OmniGlobe Networks Inc. of Montreal is using fixed wireless technology to provide high-speed Internet access to customers in rural areas in Eastern Ontario near Kingston, including the counties of Frontenac and Lennox and Addington.
Utilities Kingston, which provides electricity, water, sewage and some telecom services in and near the city, is building five towers, in which OmniGlobe plans to install wireless equipment, said Jason Neale, OmniGlobe’s chief executive officer.
This is in addition to 11 towers Utilities Kingston has already built to serve the Limestone District School Board and other public sector organizations in the area, said Campbell Patterson, Utilities Kingston’s project manager in charge of the rollout.
“As soon as those towers are up we will start to put infrastructure on them,” Neale said. “We envisage service being available towards the end of the summer.”
The total cost of the project will be $1,743,745, Patterson said. Utilities Kingston is contributing 766,088. The Kingston Economic Development Corp, is kicking in $18,000 while the Ontario Ministry of Agriculture, Food and Rural Affairs is contributing $480,000 through its Rural Connections Broadband program, which is budgeted to spend $30 million over four years to provide high-speed access in rural areas of southern Ontario. Another organization – the Frontenac Community Futures Development Corp. – is pitching in $75,000, Patterson said.
“We partnered with Utilities Kingston because their mandate was to get broadband into the schools,” said Anne Prichard, executive director, of Frontenac CFDC. “We wanted to be able to get some access in to residents and business in the area.”
Patterson said Utilities Kingston provides networking service for 60 sites at LDSB and each school connected by fibre gets 100 Mbps while those connected by wireless networks get 10 Mbps.
But schools in the communities of Mountain Grove, Plevna and Cloyne still don’t have broadband access.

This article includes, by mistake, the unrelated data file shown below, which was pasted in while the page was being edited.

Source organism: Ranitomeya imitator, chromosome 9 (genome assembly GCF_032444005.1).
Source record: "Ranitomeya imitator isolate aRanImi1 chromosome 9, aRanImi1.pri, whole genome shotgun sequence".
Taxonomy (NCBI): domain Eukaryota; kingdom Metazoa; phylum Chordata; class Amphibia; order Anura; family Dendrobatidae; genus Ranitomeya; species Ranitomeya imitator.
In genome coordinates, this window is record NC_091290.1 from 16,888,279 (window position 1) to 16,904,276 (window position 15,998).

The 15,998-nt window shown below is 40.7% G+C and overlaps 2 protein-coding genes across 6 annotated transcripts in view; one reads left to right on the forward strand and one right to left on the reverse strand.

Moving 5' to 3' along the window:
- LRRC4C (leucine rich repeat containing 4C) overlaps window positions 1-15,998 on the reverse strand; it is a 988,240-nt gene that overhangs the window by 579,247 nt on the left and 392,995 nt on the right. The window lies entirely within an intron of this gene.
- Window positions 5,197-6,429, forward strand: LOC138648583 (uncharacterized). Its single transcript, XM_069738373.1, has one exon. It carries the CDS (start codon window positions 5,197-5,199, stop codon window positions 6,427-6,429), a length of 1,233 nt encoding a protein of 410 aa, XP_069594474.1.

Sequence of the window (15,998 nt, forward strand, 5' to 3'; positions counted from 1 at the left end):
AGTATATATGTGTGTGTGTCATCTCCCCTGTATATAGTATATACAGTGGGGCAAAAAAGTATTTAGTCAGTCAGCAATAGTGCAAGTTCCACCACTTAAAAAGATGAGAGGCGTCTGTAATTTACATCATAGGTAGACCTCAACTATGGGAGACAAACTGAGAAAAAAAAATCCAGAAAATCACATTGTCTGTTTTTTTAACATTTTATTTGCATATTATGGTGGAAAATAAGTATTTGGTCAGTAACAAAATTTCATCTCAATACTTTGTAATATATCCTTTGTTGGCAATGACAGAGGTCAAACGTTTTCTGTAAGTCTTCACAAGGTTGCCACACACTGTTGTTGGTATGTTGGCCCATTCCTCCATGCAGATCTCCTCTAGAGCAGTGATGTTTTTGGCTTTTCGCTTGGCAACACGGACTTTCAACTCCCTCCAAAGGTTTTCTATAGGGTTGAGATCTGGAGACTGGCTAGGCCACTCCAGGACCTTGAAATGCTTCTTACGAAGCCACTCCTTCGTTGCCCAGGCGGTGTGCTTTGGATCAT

“The OMAFRA project is helping us get broadband connectivity to the schools and in turn by virtue of that broadband being available in those communities, OmniGlobe is able to provide service in those locations,” Patterson said.
Prichard said in rural areas, Internet service providers cannot recoup their investment on high-speed infrastructure because the population is too sparse.
“A lot of the businesses we work with are sole proprietors and they don’t have access to broadband in the rural areas but it also allows rural communities to have access to health care services and educational services more easily.”
Neale said rural businesses with a Web presence essentially need high-speed.
“Think back to when you had a dialup system and how painful that was,” he said. “Web pages are designed on the presumption people have broadband.”
Michelle Warren, senior research analyst at London, Ont.-based Info-Tech Research Group, agreed.
“One of challenges is (rural companies) face is the Internet connection running through the phone line,” Warren said. “Wireless broadband Internet is something small businesses need in order to be competitive with other like-minded companies in their area or if they wanted to compete with companies in larger urban areas.”
Neale said the price has not been determined, but the cheapest version of the service will likely cost less than $50 per month.
Depending on the package they buy, users will get download speeds of anywhere from 1.5 or 3 Mbps, he added.
OmniGlobe plans to use a variety of customer premise equipment and base stations, though most of the equipment will come from Trango Systems Inc. of San Diego, Calif. and Proxim Wireless Corp. of Milpitas, Calif., Neale said.
He described the equipment as “pre-WiMax,” meaning it is similar to fixed wireless equipment meeting the Wireless Interoperability for Microwave Access standard, designed to allow transfer rates of up to 40 Mbps per channel over a wide-area wireless network.
“WiMax has been garnering a lot of buzz in last few weeks and I expect we’ll hear more about it in the next two months,” Warren said. “As we become more of a knowledge based economy, where we have to rely more on communicating with people around the globe, this provides a lower cost option.”
OmniGlobe has three other projects in Ontario, Neale said.
Service is now available in rural areas surrounding Stratford, Ont. while similar projects in Durham Region (east of Toronto) and Manitoulin Island will be ready in about two months, he said.
He expects customers will use the broadband wireless for electronic commerce, voice over IP and other Web applications.